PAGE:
Hear that person coughing behind you in the checkout line of the supermarket? That sound is a sure sign the cold and flu season has arrived.
And as sure as there is no cure for the common cold, you can bet your last dollar that someone in your family will be in need of cough suppressant and tissues sometime in the next four months.
That doesn’t, however, mean you have to suffer along with them. The U.S. Centers for Disease Control and Prevention recommends Americans follow the advice your mother gave you as a child: Cover your mouth when you cough, cover your nose when you sneeze and don’t forget to wash your hands when you do either.
Colds and the flu are spread primarily from person to person in the form of respiratory droplets from coughs and sneezes. This happens when droplets from a cough or sneeze of an infected person move through the air and are deposited on the mouth or nose of people nearby.
Sometimes germs also can be spread when a person touches respiratory droplets from another person on a surface like a doorknob and then touches his or her own eyes, mouth or nose before washing their hands.
The CDC says some viruses and bacteria can live two hours or longer on surfaces like computer keyboards, doorknobs and desk tops.
There are some very simple things you can do to ward off these infectious droplets. The CDC recommends that you wash your hands — with soap and warm water — for 15 to 20 seconds. When soap and water are not available, alcohol-based disposable hand wipes or gel sanitizers may be used. You can find them in most grocery stores and drugstores. These sanitizers do not need water to work since it is the alcohol in them that kills the germs on your hands.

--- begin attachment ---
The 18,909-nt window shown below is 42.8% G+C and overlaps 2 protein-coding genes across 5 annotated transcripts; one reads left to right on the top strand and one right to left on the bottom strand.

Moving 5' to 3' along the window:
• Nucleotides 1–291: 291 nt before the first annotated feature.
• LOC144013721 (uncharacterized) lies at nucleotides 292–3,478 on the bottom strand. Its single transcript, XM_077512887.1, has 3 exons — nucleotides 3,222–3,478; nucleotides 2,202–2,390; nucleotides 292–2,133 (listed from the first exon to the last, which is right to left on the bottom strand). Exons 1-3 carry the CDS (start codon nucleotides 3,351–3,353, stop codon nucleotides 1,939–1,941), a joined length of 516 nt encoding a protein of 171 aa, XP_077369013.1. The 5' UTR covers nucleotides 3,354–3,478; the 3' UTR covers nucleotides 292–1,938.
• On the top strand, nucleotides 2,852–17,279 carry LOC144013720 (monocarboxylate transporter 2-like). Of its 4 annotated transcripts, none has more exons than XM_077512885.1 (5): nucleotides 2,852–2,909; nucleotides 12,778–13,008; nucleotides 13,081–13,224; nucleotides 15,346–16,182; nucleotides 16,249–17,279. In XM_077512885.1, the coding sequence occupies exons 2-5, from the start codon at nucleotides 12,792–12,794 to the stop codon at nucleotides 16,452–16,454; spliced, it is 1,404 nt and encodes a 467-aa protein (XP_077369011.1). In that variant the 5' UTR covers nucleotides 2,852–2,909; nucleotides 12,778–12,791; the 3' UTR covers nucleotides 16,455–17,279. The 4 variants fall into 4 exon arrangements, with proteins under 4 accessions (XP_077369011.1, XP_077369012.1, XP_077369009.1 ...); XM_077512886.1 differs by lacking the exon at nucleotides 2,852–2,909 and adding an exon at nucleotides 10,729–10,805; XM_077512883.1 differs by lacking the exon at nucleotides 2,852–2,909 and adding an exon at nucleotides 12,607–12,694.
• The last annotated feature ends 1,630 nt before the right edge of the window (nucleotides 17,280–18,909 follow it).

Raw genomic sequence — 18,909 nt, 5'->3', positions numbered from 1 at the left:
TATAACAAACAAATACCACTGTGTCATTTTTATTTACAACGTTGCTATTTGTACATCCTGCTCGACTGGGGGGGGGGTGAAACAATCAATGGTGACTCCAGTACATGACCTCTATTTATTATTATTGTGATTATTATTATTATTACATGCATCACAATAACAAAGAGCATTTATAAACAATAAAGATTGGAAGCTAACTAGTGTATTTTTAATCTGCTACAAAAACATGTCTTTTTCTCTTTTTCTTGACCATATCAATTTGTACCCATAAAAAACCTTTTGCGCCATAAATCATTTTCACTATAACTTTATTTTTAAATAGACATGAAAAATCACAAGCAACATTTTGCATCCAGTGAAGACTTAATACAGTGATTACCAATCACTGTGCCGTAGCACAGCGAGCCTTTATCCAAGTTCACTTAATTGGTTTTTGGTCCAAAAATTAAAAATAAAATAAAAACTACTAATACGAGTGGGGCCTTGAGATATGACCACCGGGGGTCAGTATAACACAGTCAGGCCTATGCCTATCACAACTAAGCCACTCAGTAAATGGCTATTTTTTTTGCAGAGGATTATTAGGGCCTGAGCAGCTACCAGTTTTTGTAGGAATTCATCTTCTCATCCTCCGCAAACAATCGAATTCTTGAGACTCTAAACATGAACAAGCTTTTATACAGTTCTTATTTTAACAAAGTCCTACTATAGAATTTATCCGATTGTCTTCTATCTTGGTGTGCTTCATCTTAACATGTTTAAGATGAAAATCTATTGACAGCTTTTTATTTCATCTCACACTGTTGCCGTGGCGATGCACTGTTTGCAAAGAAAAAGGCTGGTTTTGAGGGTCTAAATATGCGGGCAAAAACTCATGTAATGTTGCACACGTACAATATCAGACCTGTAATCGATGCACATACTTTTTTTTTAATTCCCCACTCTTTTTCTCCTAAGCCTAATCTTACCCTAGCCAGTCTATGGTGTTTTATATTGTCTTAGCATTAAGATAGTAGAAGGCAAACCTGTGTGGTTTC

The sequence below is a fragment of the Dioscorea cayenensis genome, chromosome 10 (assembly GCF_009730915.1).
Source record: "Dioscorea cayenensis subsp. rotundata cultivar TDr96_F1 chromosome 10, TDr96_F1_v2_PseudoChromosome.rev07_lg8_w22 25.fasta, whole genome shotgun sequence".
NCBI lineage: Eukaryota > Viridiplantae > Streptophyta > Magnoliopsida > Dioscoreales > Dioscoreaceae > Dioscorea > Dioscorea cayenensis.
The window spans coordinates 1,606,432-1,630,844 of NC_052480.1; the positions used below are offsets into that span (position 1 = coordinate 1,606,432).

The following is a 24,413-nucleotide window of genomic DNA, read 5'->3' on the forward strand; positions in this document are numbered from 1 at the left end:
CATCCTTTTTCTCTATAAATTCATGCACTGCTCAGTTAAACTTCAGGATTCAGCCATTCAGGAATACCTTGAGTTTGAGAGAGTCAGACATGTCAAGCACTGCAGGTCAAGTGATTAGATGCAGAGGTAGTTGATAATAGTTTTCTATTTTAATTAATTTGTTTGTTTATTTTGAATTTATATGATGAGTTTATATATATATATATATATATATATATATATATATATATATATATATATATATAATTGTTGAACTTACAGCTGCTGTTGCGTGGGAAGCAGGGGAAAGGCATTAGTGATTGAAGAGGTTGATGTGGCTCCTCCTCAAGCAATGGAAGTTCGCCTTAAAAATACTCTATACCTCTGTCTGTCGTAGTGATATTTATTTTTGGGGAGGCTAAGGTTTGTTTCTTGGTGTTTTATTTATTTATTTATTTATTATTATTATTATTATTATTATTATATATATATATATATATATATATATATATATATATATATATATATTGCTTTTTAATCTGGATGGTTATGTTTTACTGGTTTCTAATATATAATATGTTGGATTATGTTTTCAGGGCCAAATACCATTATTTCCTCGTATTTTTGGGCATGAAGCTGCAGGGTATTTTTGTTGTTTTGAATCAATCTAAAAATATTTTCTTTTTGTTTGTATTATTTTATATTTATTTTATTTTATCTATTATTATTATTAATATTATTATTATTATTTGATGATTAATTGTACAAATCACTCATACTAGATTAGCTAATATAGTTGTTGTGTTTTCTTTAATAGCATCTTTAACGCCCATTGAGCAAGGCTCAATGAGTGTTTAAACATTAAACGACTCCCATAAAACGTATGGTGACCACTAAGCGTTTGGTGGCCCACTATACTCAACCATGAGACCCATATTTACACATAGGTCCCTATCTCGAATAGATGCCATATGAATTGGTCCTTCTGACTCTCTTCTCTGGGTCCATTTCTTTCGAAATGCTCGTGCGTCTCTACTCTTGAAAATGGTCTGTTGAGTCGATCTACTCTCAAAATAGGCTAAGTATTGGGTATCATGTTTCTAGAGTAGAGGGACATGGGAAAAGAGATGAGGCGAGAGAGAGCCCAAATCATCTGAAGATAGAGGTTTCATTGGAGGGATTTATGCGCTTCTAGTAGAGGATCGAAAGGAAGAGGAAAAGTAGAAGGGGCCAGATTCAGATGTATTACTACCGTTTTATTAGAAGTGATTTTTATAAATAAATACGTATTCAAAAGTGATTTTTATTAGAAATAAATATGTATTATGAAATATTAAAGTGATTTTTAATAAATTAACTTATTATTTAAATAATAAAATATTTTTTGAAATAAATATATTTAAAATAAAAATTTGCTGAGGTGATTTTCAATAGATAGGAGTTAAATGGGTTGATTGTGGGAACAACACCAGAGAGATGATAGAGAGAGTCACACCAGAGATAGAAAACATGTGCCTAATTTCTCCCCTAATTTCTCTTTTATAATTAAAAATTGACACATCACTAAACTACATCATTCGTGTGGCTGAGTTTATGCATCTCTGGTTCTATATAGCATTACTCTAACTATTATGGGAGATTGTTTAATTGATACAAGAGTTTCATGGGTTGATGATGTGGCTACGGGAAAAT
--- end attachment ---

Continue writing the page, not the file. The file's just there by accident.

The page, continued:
Always cover your mouth and nose when coughing or sneezing. Cough or sneeze into a tissue and then throw it away. If a tissue is not available, sneeze into your armpit so the germs will not transmit to the next thing you touch. Then, clean your hands, and do so every time you cough or sneeze.
It’s also a good idea to give your electronic gadgets a good cleaning from time to time. Kim Komando, a technology writer whose CyberSpeak column appears in this paper every Sunday, says cell phones, electronic tablets and other mobile gadgets can have more bacteria than a toilet.
“Give your phone, and tablet, a good rubdown with a microfiber cloth to clear it of germs and bacteria,” Komando wrote recently. “Dampen the cloth slightly for more-stubborn stains and fingerprints.”
And be sure to wash those microfiber cloths — or use antimicrobial versions — to avoid germ buildup within the fibers.